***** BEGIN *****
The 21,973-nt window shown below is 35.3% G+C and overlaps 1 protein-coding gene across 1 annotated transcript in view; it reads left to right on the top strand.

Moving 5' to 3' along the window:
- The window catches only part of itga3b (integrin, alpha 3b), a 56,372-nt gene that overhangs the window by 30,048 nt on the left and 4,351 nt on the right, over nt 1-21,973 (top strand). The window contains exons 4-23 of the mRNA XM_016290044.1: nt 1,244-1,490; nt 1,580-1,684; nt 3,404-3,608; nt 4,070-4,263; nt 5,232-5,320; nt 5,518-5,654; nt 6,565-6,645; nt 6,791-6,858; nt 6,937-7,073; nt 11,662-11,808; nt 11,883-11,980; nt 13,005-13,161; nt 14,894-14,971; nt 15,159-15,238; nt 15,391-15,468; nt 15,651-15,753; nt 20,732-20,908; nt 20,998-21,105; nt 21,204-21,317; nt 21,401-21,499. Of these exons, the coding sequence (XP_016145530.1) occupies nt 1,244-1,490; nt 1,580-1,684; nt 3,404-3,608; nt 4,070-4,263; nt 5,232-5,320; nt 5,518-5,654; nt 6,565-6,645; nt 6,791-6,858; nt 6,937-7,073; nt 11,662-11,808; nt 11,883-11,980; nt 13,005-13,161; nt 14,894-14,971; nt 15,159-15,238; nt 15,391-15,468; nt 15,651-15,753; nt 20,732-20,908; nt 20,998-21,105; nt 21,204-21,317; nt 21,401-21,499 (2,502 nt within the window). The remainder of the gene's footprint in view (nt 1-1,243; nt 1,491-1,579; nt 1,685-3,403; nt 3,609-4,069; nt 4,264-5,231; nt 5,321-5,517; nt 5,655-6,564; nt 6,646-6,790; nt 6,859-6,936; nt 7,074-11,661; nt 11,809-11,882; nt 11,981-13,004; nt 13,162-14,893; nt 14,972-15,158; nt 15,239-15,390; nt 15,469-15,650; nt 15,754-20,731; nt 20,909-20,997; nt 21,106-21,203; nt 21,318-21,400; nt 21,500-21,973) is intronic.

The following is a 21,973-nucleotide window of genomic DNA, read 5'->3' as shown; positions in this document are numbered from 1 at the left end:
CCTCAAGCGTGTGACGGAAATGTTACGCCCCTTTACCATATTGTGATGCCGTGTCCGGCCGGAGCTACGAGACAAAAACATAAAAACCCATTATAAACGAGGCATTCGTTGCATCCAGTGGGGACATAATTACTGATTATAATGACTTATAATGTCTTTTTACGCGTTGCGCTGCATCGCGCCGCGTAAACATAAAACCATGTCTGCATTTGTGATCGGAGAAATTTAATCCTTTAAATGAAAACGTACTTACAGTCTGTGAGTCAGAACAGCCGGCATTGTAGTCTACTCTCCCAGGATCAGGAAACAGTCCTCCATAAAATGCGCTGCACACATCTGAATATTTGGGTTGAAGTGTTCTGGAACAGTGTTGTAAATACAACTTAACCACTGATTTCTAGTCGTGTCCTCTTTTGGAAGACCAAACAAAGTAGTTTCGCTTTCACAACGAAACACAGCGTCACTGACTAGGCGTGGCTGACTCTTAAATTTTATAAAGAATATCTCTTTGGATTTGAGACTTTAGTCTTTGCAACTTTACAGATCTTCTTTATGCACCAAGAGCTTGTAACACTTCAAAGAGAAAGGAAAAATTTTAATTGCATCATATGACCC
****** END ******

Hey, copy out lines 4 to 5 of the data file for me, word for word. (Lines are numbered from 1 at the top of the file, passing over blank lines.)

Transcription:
The following is a 21,973-nucleotide window of genomic DNA, read 5'->3' as shown; positions in this document are numbered from 1 at the left end:
CCTCAAGCGTGTGACGGAAATGTTACGCCCCTTTACCATATTGTGATGCCGTGTCCGGCCGGAGCTACGAGACAAAAACATAAAAACCCATTATAAACGAGGCATTCGTTGCATCCAGTGGGGACATAATTACTGATTATAATGACTTATAATGTCTTTTTACGCGTTGCGCTGCATCGCGCCGCGTAAACATAAAACCATGTCTGCATTTGTGATCGGAGAAATTTAATCCTTTAAATGAAAACGTACTTACAGTCTGTGAGTCAGAACAGCCGGCATTGTAGTCTACTCTCCCAGGATCAGGAAACAGTCCTCCATAAAATGCGCTGCACACATCTGAATATTTGGGTTGAAGTGTTCTGGAACAGTGTTGTAAATACAACTTAACCACTGATTTCTAGTCGTGTCCTCTTTTGGAAGACCAAACAAAGTAGTTTCGCTTTCACAACGAAACACAGCGTCACTGACTAGGCGTGGCTGACTCTTAAATTTTATAAAGAATATCTCTTTGGATTTGAGACTTTAGTCTTTGCAACTTTACAGATCTTCTTTATGCACCAAGAGCTTGTAACACTTCAAAGAGAAAGGAAAAATTTTAATTGCATCATATGACCC